Progressives have systematically disempowered themselves by not presenting a unified challenge to the pro-corporate forces that continue to dominate Congress and the Obama administration. To reenergize the progressive movement, we need a new discourse in the public arena to pull public attention toward a vision of what this country could be like if the values of generosity, caring, compassion, environmental sanity, nonviolence, social justice, peace, and love for all humanity were to shape our schools, economy, media, and government. In short, the public arena needs a spiritual progressive voice. Shifting public discourse in this way will require many small, local interventions to happen simultaneously in neighborhoods, city councils, school board meetings, and living rooms across the country. A single person can’t bring about such a change—it’s a task that can only be accomplished by many people acting together. Will you join me in making a New Year’s resolution to speak up for this vision in the public sphere?
I know that urging friends, neighbors, coworkers, and extended family to move beyond cynicism and apathy can be discouraging. Even people who agree with spiritual progressive ideas often say such ideas are too far in advance of the electorate. To get progressive lawmakers elected and progressive legislation passed, they argue, we need to focus on pragmatic strategies based on polling statistics and calculations about what seats are “in play.”
The problem is, this approach is deeply mistaken. Why? Because its calculus requires the Democratic Party to put forward candidates who are so centrist that a mere twenty years ago their ideas would have been judged mainstream Republican. Once these centrist candidates are elected, they undermine the ability of the Democrats to put forward progressive legislation anyway. That’s what happened in 2009 and 2010 when, despite controlling the Senate and the House, Democrats were unable to pass truly progressive legislation because of resistance from within their own party.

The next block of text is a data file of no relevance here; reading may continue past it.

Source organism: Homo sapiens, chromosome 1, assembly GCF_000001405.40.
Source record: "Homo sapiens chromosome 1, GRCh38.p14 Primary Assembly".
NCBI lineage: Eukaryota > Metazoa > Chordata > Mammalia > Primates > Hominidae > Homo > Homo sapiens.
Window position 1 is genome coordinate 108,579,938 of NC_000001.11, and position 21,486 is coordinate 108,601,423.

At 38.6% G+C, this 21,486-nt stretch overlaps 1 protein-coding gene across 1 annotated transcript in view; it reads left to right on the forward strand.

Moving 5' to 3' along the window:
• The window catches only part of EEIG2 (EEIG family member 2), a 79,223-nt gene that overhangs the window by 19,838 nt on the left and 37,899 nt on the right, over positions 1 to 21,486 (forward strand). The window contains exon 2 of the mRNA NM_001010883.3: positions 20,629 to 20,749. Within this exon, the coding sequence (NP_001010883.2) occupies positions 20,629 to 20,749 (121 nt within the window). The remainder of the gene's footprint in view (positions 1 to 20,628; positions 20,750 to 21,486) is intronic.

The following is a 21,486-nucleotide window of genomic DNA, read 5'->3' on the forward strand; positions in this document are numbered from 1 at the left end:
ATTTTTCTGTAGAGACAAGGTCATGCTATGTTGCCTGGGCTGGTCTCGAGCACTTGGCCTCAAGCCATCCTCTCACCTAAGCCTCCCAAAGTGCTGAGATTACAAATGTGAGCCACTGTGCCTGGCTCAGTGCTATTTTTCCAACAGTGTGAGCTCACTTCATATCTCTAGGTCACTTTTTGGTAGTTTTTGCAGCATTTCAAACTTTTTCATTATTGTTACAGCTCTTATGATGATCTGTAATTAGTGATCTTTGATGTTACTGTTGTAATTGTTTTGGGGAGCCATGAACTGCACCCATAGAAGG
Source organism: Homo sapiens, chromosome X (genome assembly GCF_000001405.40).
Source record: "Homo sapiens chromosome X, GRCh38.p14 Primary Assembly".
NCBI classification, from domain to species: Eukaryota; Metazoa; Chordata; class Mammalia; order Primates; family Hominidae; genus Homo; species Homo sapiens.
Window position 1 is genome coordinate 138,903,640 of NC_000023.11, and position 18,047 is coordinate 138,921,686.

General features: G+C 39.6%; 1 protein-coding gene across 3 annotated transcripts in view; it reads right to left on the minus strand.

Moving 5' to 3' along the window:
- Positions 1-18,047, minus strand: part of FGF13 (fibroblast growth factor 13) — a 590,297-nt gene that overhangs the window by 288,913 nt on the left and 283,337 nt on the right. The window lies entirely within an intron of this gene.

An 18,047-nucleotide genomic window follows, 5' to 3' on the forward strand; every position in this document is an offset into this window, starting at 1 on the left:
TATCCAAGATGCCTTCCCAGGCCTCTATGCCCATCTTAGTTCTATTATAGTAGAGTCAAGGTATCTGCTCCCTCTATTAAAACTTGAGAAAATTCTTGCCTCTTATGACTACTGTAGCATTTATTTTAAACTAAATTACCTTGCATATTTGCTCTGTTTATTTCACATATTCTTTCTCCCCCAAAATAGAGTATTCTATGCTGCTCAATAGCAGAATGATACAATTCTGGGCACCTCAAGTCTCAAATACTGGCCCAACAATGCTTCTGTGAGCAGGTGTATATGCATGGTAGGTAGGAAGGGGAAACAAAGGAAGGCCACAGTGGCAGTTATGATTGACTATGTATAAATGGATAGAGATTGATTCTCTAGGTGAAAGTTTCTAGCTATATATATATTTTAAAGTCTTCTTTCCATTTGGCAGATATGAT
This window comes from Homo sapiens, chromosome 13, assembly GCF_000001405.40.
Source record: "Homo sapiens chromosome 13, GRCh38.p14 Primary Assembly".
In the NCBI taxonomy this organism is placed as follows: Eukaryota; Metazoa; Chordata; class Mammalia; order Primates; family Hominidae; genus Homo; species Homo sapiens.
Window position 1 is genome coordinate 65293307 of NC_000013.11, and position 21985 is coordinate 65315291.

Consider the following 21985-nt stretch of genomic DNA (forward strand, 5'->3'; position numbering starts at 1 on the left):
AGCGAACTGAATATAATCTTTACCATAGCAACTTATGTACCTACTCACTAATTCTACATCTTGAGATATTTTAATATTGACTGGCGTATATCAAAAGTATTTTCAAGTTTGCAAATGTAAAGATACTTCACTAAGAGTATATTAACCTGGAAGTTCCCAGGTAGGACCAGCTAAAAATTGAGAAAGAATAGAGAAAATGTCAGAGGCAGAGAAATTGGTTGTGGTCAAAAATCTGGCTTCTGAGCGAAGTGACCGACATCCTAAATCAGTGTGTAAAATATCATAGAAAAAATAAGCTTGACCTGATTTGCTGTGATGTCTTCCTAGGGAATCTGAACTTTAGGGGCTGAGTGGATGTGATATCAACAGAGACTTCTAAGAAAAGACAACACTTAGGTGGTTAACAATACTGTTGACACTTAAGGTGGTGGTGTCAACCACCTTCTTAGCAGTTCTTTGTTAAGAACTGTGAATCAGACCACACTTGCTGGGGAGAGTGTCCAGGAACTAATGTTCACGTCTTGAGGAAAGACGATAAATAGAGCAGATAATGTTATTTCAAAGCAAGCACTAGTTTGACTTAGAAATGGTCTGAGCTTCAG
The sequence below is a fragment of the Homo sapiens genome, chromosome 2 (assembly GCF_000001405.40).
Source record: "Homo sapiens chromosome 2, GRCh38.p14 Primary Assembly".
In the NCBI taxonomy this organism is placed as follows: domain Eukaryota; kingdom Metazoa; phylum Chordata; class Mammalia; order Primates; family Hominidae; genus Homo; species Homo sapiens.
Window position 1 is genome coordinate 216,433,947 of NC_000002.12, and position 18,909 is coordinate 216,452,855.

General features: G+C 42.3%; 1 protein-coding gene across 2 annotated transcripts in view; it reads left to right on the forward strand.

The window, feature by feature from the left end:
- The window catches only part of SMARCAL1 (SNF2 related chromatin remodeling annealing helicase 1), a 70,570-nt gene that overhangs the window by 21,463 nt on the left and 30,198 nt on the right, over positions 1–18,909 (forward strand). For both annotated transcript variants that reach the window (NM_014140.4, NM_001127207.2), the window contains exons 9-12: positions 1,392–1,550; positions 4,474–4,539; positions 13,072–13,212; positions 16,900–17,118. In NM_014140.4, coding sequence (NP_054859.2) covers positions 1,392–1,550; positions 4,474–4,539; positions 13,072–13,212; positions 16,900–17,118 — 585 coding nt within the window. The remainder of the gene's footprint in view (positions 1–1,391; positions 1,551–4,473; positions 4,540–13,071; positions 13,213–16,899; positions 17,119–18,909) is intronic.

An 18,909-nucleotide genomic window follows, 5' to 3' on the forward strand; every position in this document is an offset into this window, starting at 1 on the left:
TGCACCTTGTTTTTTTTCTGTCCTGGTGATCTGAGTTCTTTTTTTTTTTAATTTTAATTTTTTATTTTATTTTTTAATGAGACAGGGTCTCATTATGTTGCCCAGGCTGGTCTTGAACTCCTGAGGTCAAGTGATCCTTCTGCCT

The wonderful gay and lesbian victories around marriage equality in 2013 suggest that the more effective way to build change is to root the articulation of a political position in a discourse not only of rights but also of love. The key is finding ways to understand what others fear in your spiritual progressive vision, and then finding innovative ways to speak to those fears.
The Power of a Coherent Vision
The Republicans have long understood the power of offering a coherent vision to the public. That’s why they adopted Newt Gingrich’s ten-point “Contract with America” in 1994 as their central unifying message—a decision that enabled them to take back control of the Congress. Lacking a similar unifying vision, the Democrats are once again on the path toward self-marginalization, while progressives stew in their own sense of powerlessness.
Putting forward a larger worldview is both ethically appropriate and likely to be politically effective. The core values of love, kindness, generosity, and caring (caring for each other and the earth) must become the central focus of all who hope to heal and transform our world. A progressive political movement that does not prioritize love will never succeed in effectively challenging unbridled corporate capitalism and the toxic ethos dominating the global economy.
Most people have two voices in their heads. One voice says this is a world in which other people are out to advance their own interests at all costs, and they will exploit us unless we succeed in dominating them first. The other voice says our own security and success in the world is more likely to be achieved when others experience us as loving, caring, and generous toward them. Those who hold the domination worldview tend to vote conservative, whereas those who hold the generosity worldview tend to vote liberal or progressive.
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